What's hot: Negative low tides, meaning tides that bottom out below mean low water, can be some of the most productive fishing tides. As the tide falls and the water drops off grass flats or out of creeks and bayous, a variety of game fish are forced into adjacent deep-water pools and cuts, trapping them until the tide rises. This event usually occurs twice a month during the new and full moon periods throughout the winter. Red drum (redfish), speckled trout, flounder and sheepshead are just a few of the species you can expect to find in these deep-water hangouts.
Local resident Bill Young and his Pittsburgh buddy, Steve Vitale, experienced this phenomenon recently when they put together a fishing trip around this month's new moon. At sunrise we were anchored at the mouth of a small creek that drained a grass flat into a deep-water channel. With the fish hanging on the edge of the flat, Young and Vitale cast their shrimp to where the creek flows into the channel. Soon, both were hooking up. Vitale boated trout, ladyfish and flounder, and Young boated a couple of reds.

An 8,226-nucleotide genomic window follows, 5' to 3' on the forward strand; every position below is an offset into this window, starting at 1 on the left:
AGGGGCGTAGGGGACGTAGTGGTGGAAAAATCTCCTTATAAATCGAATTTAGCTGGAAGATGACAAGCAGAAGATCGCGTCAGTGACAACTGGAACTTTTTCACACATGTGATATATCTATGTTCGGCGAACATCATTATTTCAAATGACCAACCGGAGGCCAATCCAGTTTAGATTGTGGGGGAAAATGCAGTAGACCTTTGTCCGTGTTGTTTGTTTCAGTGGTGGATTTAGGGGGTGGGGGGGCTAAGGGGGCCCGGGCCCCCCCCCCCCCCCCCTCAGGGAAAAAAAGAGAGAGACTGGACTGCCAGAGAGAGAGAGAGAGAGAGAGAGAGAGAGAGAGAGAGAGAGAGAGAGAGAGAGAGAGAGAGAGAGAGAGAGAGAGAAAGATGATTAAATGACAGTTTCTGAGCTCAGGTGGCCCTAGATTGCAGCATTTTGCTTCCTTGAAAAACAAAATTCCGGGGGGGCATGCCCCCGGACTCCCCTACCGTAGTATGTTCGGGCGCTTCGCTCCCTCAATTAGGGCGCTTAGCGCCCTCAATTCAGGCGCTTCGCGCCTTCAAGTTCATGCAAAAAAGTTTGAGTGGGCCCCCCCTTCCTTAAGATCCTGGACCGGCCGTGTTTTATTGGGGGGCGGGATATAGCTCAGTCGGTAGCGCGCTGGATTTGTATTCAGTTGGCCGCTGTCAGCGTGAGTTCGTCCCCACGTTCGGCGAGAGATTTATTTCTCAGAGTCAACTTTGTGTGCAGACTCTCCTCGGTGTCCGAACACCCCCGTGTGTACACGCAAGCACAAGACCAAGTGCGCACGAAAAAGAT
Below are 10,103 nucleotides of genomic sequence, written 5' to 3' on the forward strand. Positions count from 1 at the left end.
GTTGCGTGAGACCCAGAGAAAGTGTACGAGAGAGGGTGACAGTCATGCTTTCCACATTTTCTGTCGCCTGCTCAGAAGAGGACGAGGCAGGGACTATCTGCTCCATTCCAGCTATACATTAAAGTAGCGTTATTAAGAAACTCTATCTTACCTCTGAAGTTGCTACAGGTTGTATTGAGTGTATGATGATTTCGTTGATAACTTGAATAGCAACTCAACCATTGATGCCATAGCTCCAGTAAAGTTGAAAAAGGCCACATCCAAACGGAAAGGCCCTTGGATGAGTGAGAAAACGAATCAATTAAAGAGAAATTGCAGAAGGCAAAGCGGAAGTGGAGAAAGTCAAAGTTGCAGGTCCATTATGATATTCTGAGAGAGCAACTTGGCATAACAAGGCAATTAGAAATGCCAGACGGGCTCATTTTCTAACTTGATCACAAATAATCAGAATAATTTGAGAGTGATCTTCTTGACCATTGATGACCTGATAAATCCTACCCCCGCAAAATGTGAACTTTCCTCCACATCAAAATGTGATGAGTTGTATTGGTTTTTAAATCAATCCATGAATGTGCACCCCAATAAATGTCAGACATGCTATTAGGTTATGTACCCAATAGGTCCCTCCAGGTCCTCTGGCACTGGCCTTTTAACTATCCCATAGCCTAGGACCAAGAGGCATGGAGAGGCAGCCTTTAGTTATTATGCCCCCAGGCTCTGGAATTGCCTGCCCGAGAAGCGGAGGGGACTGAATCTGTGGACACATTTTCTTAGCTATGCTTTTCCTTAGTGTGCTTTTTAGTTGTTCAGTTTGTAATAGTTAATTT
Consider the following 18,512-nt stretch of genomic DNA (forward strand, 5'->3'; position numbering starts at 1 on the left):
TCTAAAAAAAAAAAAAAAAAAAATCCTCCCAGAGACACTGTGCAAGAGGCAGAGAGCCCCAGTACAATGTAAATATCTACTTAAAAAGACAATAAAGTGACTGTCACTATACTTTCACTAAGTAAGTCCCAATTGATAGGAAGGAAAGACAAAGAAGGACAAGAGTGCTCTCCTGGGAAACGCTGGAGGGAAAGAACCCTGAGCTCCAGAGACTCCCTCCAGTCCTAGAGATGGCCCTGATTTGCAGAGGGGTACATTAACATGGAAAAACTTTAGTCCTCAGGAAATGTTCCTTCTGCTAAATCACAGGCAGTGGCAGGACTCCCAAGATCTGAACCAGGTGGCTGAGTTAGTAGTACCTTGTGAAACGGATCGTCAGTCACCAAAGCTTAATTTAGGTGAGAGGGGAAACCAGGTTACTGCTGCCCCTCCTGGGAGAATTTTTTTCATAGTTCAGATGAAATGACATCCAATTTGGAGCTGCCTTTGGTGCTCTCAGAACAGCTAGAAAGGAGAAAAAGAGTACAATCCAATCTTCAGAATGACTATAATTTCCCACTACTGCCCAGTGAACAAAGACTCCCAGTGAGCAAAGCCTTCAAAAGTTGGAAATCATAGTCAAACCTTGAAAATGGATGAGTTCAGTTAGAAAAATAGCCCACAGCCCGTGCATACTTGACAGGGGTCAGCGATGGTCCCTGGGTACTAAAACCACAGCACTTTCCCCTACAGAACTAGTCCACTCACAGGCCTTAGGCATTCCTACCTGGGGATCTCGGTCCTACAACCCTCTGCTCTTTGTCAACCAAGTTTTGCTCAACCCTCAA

The rig: The rig Young and Vitale used wasn't special, but it was effective. It's what I call a simple bottom rig consisting of a 20-inch, 25-pound fluorocarbon leader and a No. 1 hook with a quarter-ounce split-shot weight pinched on the leader about a foot above the hook. Live shrimp was the bait of choice.
Rick Frazier runs Lucky Dawg Charters out of St. Petersburg and can be reached at (727) 510-4376.